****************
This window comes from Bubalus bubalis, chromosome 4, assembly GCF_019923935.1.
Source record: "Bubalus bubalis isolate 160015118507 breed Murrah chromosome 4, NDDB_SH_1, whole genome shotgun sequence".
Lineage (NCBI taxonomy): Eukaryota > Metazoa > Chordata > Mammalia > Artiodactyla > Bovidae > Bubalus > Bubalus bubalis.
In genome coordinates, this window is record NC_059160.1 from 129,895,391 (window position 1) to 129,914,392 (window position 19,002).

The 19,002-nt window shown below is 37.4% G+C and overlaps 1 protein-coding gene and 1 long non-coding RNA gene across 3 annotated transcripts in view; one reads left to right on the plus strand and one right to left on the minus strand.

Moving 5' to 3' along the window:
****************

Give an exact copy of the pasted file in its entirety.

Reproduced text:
This window comes from Bubalus bubalis, chromosome 4, assembly GCF_019923935.1.
Source record: "Bubalus bubalis isolate 160015118507 breed Murrah chromosome 4, NDDB_SH_1, whole genome shotgun sequence".
Lineage (NCBI taxonomy): Eukaryota > Metazoa > Chordata > Mammalia > Artiodactyla > Bovidae > Bubalus > Bubalus bubalis.
In genome coordinates, this window is record NC_059160.1 from 129,895,391 (window position 1) to 129,914,392 (window position 19,002).

The 19,002-nt window shown below is 37.4% G+C and overlaps 1 protein-coding gene and 1 long non-coding RNA gene across 3 annotated transcripts in view; one reads left to right on the plus strand and one right to left on the minus strand.

Moving 5' to 3' along the window: